On January 9, 2023, the court entered a fifteen-page order terminating Mother's parental rights. The court concluded there is a reasonable probability that the conditions that resulted in the removal of the Children and their continued placement outside of the home would not be remedied, the Children had been adjudicated CHINS on two separate occasions, termination of the parent-child relationship was in the best interests of the Children, and there was a satisfactory plan for the care and treatment of the Children.
 Mother argues the termination was not supported by sufficient evidence. She asserts that she maintained a home with no indication it was not appropriately provisioned, gained full-time employment, was able to support the Children, participated in home-based case management, and sought individual therapy on her own. She contends she participated in parenting classes and her failure to complete the service was not attributable to her refusal to complete the classes. She argues she completed a substance abuse evaluation and, while she acknowledged that she would have tested positive for marijuana at the termination hearing, she did not use marijuana in front of the Children. She argues the court incorrectly implied she made no progress. She contends that she was unable to complete her psychological assessment because the provider stopped it due to a disruption she was alleged to have committed. She argues termination of the parent-child relationship is not in the Children's best interest and that “[a] guardianship or some other plan that would allow the [Children] to maintain a familial bond would be more appropriate than an obliteration of the relationship.” Appellant's Brief at 17.
 In order to terminate a parent-child relationship, DCS is required to allege and prove, among other things:
(B) that one (1) of the following is true:
(i) There is a reasonable probability that the conditions that resulted in the child's removal or the reasons for placement outside the home of the parents will not be remedied.
(ii) There is a reasonable probability that the continuation of the parent-child relationship poses a threat to the well-being of the child.
(iii) The child has, on two (2) separate occasions, been adjudicated a child in need of services;
(C) that termination is in the best interests of the child; and
(D) that there is a satisfactory plan for the care and treatment of the child.
Ind. Code § 31-35-2-4(b)(2). If the court finds that the allegations in a petition described in Ind. Code § 31-35-2-4 are true, the court shall terminate the parent-child relationship. Ind. Code § 31-35-2-8(a).
 A finding in a proceeding to terminate parental rights must be based upon clear and convincing evidence. Ind. Code § 31-37-14-2. We do not reweigh the evidence or determine the credibility of witnesses but consider only the evidence that supports the judgment and the reasonable inferences to be drawn from the evidence. In re E.M., 4 N.E.3d 636, 642 (Ind. 2014). We confine our review to two steps: whether the evidence clearly and convincingly supports the findings, and then whether the findings clearly and convincingly support the judgment. Id. We give due regard to the trial court's opportunity to judge the credibility of the witnesses firsthand. Id. “Because a case that seems close on a ‘dry record’ may have been much more clear-cut in person, we must be careful not to substitute our judgment for the trial court when reviewing the sufficiency of the evidence.” Id. at 640.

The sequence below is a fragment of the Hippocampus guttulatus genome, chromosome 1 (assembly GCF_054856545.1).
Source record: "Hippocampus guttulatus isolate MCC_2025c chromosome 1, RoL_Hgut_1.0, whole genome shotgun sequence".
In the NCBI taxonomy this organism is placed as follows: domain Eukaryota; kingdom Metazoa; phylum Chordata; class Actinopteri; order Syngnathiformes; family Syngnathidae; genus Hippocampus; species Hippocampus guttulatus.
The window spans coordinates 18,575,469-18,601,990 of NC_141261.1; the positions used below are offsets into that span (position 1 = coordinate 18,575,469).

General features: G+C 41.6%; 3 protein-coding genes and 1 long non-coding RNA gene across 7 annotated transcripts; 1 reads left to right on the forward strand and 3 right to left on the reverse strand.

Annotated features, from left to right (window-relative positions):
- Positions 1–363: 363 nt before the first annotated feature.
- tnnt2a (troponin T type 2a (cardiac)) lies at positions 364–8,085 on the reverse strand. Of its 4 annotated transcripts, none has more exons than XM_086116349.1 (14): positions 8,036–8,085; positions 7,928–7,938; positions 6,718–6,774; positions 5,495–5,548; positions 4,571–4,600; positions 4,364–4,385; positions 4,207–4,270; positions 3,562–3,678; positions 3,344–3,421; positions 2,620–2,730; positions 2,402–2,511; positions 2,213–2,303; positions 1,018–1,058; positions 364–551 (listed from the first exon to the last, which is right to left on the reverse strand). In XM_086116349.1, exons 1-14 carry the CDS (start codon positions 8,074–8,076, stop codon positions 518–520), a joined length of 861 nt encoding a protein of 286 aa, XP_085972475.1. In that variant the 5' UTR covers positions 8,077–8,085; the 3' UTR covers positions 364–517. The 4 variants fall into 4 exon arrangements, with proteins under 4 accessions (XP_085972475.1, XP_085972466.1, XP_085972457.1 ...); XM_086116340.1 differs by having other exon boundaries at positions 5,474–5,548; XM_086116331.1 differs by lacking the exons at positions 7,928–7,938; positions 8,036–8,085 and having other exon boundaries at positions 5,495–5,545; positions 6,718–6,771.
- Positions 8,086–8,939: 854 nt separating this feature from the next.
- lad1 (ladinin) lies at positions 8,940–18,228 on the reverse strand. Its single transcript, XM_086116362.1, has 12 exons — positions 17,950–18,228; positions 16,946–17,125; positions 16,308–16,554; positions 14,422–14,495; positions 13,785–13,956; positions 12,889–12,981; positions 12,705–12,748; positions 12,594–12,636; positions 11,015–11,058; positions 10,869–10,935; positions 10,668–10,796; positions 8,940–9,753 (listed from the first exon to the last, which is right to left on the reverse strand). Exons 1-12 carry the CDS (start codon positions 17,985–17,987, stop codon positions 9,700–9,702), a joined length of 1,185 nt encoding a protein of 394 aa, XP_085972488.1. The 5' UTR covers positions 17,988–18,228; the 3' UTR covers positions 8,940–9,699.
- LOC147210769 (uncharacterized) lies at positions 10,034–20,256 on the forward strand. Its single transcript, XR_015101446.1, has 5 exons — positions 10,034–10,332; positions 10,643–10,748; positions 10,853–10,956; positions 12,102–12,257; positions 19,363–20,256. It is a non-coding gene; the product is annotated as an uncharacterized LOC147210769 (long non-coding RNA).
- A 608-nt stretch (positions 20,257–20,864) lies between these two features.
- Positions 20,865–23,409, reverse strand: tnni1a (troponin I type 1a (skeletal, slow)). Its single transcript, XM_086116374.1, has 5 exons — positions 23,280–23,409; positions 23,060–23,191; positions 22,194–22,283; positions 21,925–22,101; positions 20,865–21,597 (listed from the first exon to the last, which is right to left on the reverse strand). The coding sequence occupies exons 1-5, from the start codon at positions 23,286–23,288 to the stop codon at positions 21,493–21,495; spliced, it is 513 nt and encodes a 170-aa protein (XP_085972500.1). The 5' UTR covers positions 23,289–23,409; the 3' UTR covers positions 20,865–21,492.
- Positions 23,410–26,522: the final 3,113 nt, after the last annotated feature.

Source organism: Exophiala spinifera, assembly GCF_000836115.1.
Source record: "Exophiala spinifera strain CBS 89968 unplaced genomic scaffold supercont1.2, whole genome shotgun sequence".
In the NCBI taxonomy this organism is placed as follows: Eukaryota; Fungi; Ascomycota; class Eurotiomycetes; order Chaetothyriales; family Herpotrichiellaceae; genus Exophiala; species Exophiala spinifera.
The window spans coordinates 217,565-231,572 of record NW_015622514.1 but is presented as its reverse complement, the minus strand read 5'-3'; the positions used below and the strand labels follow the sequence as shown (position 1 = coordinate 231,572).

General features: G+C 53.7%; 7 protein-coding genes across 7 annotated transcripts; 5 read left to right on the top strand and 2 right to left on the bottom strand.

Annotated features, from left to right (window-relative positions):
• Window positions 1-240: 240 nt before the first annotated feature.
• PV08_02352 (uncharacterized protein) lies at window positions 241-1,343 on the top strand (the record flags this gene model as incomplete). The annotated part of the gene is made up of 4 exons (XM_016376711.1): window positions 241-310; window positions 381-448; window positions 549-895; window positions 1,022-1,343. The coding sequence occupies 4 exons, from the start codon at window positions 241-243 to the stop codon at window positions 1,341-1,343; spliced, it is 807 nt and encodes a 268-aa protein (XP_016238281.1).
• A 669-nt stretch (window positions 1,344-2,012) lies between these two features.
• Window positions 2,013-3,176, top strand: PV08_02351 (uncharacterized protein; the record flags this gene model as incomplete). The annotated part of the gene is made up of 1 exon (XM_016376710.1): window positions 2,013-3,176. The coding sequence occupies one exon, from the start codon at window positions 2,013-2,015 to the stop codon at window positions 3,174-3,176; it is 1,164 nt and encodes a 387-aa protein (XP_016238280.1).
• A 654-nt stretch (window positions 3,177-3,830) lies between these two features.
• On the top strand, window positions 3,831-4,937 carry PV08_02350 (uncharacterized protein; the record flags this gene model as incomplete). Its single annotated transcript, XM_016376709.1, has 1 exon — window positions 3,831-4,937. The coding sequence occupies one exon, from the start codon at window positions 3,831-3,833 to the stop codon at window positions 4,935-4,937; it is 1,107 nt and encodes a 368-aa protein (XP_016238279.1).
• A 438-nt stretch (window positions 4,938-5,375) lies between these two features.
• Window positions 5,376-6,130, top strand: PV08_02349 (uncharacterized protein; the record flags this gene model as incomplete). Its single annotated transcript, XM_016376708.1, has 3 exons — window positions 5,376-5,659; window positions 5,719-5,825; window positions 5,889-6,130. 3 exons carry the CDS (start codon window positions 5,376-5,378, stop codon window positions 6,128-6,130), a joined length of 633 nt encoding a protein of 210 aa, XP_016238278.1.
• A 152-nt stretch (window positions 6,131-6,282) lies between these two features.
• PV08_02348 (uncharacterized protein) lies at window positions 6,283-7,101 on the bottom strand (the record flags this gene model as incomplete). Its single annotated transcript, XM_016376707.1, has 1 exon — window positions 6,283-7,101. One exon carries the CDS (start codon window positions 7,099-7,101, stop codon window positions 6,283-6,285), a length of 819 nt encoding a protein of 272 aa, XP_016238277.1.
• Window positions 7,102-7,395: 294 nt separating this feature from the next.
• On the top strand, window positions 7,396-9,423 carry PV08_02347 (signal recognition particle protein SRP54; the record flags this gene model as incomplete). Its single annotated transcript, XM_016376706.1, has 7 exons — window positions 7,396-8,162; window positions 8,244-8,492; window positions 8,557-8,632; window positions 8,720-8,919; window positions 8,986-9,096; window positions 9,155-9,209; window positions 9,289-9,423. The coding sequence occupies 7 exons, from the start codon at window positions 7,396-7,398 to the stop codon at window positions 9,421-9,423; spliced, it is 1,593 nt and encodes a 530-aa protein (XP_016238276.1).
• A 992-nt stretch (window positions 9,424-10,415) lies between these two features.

As noted by DCS, Mother does not challenge the trial court's conclusion that the Children had been adjudicated CHINS on two separate occasions. For the sake of a complete analysis, we will address her additional argument. To the extent Mother argues that the evidence does not support the conclusion that there is a reasonable probability that the conditions that resulted in the removal of the Children and their continued placement outside of the home would not be remedied, we note that, in determining whether the conditions that resulted in a child's removal will not be remedied, we engage in a two-step analysis. See id. at 642-643. First, we identify the conditions that led to removal, and second, we determine whether there is a reasonable probability that those conditions will not be remedied. Id. at 643. In the second step, the trial court must judge a parent's fitness as of the time of the termination proceeding, taking into consideration evidence of changed conditions, balancing a parent's recent improvements against habitual patterns of conduct to determine whether there is a substantial probability of future neglect or deprivation. Id. We entrust that delicate balance to the trial court, which has discretion to weigh a parent's prior history more heavily than efforts made only shortly before termination. Id. Requiring trial courts to give due regard to changed conditions does not preclude them from finding that a parent's past behavior is the best predictor of future behavior. Id. The statute does not simply focus on the initial basis for a child's removal for purposes of determining whether a parent's rights should be terminated, but also those bases resulting in the continued placement outside the home. In re N.Q., 996 N.E.2d 385, 392 (Ind. Ct. App. 2013). A court may consider evidence of a parent's prior criminal history, drug abuse, history of neglect, failure to provide support, lack of adequate housing and employment, and the services offered by DCS and the parent's response to those services. Id. Where there are only temporary improvements and the pattern of conduct shows no overall progress, the court might reasonably find that under the circumstances the problematic situation will not improve. Id.